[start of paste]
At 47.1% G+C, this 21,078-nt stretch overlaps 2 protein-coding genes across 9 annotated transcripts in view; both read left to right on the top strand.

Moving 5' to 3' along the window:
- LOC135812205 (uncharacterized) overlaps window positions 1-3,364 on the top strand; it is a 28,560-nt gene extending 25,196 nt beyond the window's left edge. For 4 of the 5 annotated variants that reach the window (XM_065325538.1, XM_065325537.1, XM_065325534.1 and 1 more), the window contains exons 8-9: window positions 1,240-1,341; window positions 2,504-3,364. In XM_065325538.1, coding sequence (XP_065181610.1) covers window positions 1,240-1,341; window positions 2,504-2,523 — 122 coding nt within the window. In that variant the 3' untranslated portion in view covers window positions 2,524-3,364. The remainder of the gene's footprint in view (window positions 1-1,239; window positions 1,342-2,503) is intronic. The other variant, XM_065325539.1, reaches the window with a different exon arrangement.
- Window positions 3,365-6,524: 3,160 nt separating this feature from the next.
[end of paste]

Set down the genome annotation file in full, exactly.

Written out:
At 47.1% G+C, this 21,078-nt stretch overlaps 2 protein-coding genes across 9 annotated transcripts in view; both read left to right on the top strand.

Moving 5' to 3' along the window:
- LOC135812205 (uncharacterized) overlaps window positions 1-3,364 on the top strand; it is a 28,560-nt gene extending 25,196 nt beyond the window's left edge. For 4 of the 5 annotated variants that reach the window (XM_065325538.1, XM_065325537.1, XM_065325534.1 and 1 more), the window contains exons 8-9: window positions 1,240-1,341; window positions 2,504-3,364. In XM_065325538.1, coding sequence (XP_065181610.1) covers window positions 1,240-1,341; window positions 2,504-2,523 — 122 coding nt within the window. In that variant the 3' untranslated portion in view covers window positions 2,524-3,364. The remainder of the gene's footprint in view (window positions 1-1,239; window positions 1,342-2,503) is intronic. The other variant, XM_065325539.1, reaches the window with a different exon arrangement.
- Window positions 3,365-6,524: 3,160 nt separating this feature from the next.